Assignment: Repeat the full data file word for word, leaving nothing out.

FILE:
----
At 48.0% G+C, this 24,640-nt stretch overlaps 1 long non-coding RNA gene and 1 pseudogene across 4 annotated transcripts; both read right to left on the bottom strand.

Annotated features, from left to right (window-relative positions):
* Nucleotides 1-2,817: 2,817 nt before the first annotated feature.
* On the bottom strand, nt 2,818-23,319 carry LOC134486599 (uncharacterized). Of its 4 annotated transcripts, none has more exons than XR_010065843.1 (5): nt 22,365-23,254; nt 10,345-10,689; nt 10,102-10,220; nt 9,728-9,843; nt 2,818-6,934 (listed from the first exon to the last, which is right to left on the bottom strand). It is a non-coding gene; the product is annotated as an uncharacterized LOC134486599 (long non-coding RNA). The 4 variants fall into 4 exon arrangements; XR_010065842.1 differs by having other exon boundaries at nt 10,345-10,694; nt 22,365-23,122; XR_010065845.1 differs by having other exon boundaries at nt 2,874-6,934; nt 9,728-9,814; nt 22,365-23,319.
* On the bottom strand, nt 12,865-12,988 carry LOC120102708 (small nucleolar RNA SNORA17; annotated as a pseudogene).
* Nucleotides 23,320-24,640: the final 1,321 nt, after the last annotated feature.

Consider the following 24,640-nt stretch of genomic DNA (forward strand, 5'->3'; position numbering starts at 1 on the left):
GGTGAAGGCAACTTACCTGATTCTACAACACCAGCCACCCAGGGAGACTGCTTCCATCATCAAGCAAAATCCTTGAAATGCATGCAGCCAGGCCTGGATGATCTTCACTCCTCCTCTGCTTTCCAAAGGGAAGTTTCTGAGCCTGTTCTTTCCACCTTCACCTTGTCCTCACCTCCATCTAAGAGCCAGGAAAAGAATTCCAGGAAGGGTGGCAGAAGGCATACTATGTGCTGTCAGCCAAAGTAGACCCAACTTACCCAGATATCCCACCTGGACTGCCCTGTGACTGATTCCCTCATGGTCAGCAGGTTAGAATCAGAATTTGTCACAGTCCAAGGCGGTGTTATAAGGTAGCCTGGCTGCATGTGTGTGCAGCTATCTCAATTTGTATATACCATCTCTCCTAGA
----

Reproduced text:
At 48.0% G+C, this 24,640-nt stretch overlaps 1 long non-coding RNA gene and 1 pseudogene across 4 annotated transcripts; both read right to left on the bottom strand.

Annotated features, from left to right (window-relative positions):
* Nucleotides 1-2,817: 2,817 nt before the first annotated feature.
* On the bottom strand, nt 2,818-23,319 carry LOC134486599 (uncharacterized). Of its 4 annotated transcripts, none has more exons than XR_010065843.1 (5): nt 22,365-23,254; nt 10,345-10,689; nt 10,102-10,220; nt 9,728-9,843; nt 2,818-6,934 (listed from the first exon to the last, which is right to left on the bottom strand). It is a non-coding gene; the product is annotated as an uncharacterized LOC134486599 (long non-coding RNA). The 4 variants fall into 4 exon arrangements; XR_010065842.1 differs by having other exon boundaries at nt 10,345-10,694; nt 22,365-23,122; XR_010065845.1 differs by having other exon boundaries at nt 2,874-6,934; nt 9,728-9,814; nt 22,365-23,319.
* On the bottom strand, nt 12,865-12,988 carry LOC120102708 (small nucleolar RNA SNORA17; annotated as a pseudogene).
* Nucleotides 23,320-24,640: the final 1,321 nt, after the last annotated feature.

Consider the following 24,640-nt stretch of genomic DNA (forward strand, 5'->3'; position numbering starts at 1 on the left):
GGTGAAGGCAACTTACCTGATTCTACAACACCAGCCACCCAGGGAGACTGCTTCCATCATCAAGCAAAATCCTTGAAATGCATGCAGCCAGGCCTGGATGATCTTCACTCCTCCTCTGCTTTCCAAAGGGAAGTTTCTGAGCCTGTTCTTTCCACCTTCACCTTGTCCTCACCTCCATCTAAGAGCCAGGAAAAGAATTCCAGGAAGGGTGGCAGAAGGCATACTATGTGCTGTCAGCCAAAGTAGACCCAACTTACCCAGATATCCCACCTGGACTGCCCTGTGACTGATTCCCTCATGGTCAGCAGGTTAGAATCAGAATTTGTCACAGTCCAAGGCGGTGTTATAAGGTAGCCTGGCTGCATGTGTGTGCAGCTATCTCAATTTGTATATACCATCTCTCCTAGA